Those hunting for options face reel treat next weekend

Bill Burton HC

November 08, 1991|By Bill Burton

Decision time. Which would you rather do: gun waterfowl or catch a rockfish.

Next weekend, you have to choose -- and both honkers and rockfish appear plentiful.

Late yesterday afternoon, the Department of Natural Resources LTC decided to reopen the rockfish charterboat season Oct. 15-16, which by coincidence is the first weekend of Maryland's Canada goose shoot that opens Tuesday.

It was after a DNR review that it was decided charters fell 10 percent shy of their quota of 161,206 pounds. The season, which was scheduled to continue through Monday, was aborted Oct. 29 because preliminary figures indicated charters had exceeded their quota.

DNR's decision -- which allows two fish a day -- undoubtedly will rouse ire among some in the recreational fishery, but really it had no choice. We are committed to a quota system -- and the latest figures indicate charters didn't reach it, thus are entitled to get the rest of their fish. And their business.

Yet there is a troubling aspect. Figuring certainly wasn't helped by the failure of many charter skippers to turn in their required catch reports on time, though regulations provide for them to lose out on their fishing for such infractions. Perhaps DNR should be more hard-nosed in handling such tardiness.

Participating in a special fishery carries obligations, and those who don't carry them out don't belong in that fishery. Enough said.

Meanwhile, recreational anglers get their last shot at rock today through Sunday. Statistics indicate their catch last weekend was below that expected -- undoubtedly because participation was limited. However, it is unlikely that another extension will be offered.

As for the goose hunt, past critics of DNR owe the department an apology for all the ruckus they raised several years ago when the cutbacks in shooting started. The bottom line is that we bit the bullet, spared geese, and as we go into the '91 season, the outlook is better than it has been since populations commenced their nose dive.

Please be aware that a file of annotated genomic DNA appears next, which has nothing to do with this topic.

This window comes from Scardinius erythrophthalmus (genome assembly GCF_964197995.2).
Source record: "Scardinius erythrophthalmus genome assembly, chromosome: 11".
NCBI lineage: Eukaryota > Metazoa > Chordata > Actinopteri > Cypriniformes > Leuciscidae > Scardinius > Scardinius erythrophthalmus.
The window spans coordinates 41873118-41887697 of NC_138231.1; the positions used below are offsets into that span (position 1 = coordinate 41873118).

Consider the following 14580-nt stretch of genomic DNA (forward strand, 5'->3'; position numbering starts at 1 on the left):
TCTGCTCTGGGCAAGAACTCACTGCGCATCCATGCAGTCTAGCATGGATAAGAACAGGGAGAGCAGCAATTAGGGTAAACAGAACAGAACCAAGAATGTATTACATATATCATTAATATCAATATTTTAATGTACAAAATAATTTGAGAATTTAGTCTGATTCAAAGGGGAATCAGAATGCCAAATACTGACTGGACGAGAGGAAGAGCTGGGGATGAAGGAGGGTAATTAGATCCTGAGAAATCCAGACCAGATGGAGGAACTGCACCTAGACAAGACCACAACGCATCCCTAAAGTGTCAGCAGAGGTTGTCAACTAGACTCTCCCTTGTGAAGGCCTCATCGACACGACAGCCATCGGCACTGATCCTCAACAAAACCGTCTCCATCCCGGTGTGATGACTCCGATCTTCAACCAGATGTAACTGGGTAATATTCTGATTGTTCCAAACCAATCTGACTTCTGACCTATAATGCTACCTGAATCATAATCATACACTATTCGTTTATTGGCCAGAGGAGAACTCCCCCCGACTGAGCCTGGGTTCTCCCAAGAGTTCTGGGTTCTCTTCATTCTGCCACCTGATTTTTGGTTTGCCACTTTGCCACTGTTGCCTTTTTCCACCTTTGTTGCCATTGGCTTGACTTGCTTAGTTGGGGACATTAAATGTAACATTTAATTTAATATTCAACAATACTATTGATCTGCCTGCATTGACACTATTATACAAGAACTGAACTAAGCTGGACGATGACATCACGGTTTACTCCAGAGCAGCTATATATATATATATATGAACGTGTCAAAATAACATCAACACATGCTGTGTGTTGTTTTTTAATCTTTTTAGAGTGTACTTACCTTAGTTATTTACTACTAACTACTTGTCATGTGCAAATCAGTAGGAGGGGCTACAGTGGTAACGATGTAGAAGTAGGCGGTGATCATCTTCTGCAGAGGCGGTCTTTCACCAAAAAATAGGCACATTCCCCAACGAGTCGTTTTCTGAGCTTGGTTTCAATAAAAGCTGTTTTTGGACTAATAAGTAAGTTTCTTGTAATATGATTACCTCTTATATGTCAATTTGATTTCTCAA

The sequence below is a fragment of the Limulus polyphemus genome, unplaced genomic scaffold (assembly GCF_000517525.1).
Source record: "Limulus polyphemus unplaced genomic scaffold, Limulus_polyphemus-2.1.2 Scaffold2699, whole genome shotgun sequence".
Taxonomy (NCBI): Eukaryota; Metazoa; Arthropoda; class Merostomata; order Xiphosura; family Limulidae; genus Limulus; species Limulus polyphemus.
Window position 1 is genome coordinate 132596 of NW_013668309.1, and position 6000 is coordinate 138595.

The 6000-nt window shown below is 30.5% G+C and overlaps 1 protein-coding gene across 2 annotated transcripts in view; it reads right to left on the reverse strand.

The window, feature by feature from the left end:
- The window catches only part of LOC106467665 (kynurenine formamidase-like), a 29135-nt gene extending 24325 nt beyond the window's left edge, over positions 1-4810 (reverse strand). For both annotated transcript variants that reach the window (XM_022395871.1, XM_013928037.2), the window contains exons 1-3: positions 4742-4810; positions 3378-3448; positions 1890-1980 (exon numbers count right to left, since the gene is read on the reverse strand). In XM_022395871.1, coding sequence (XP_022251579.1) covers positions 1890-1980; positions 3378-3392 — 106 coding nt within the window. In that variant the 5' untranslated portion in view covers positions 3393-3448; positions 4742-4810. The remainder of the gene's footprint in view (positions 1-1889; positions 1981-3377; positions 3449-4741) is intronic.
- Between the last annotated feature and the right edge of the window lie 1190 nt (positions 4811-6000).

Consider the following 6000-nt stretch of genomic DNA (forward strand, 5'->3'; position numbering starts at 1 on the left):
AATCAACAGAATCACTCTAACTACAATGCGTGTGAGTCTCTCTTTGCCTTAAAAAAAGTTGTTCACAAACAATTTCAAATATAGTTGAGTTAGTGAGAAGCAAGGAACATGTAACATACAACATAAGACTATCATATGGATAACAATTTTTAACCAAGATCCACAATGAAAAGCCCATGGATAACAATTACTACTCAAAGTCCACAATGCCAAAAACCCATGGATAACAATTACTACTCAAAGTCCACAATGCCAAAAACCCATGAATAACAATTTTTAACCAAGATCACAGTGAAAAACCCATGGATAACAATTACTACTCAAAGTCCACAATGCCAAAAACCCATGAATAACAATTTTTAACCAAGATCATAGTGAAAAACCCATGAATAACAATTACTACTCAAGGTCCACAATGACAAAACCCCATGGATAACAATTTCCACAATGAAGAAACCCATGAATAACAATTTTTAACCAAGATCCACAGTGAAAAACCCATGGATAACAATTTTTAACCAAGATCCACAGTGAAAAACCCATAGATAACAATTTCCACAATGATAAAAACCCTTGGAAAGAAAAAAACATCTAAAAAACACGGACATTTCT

We were told better nesting conditions in the Far North would also help -- and apparently we had them, which combined with reduced gun mortality the past several years, has resulted in an awful lot of honkers on the Eastern Shore. In addition, many of the new arrivals are birds of the year to back speculation that nesting success improved.

In Delaware where gunners bit the bullet even harder after years of 90-day seasons with a bag of four a day, Canadas also show improvement. Last year's October inventory showed 33,000 honkers there; last month it was 53,000, which sounds splendid until one is reminded that in the mid-1980s it was up around 130,000.

Delmarva is bounding back, but the recovery won't be an overnight accomplishment. Maryland's inventory is under way now, and the figures -- expected to show at least a moderate increase -- should be available next week.

Delaware's split season doesn't open until Nov. 25, is only a 40-day affair, and a bag limit of one holds throughout. In Maryland, we have a bag limit of one through Nov. 29, then two from Dec. 9 through Jan. 18.

The bag limit of one stings outfitters hard. Most parties are delaying reservations until the two goes into effect. In 1985, Kennedyville outfitter Floyd Price, who runs the biggest operation on Delmarva, had 171 hunters booked for the opener. As of last night, he had three parties signed up -- and 42 guides available.

Kent County appears to have the most birds, and it should. Thereabouts there are 80,000 acres of corn, 20,000 of soybeans and another 20,000 of wheat. But, Price is concerned about the population explosion of snow geese, which are devouring crop set-asides and scatterings normally utilized by honkers.

"I have never seen so many snow geese so early," griped Price. "It's like half of the 100,000 snows they counted in Delaware come here to feed during the day. The snow goose season is already under way, but they are not as much of an attraction as in Delaware because of the difficulty in luring them within range."

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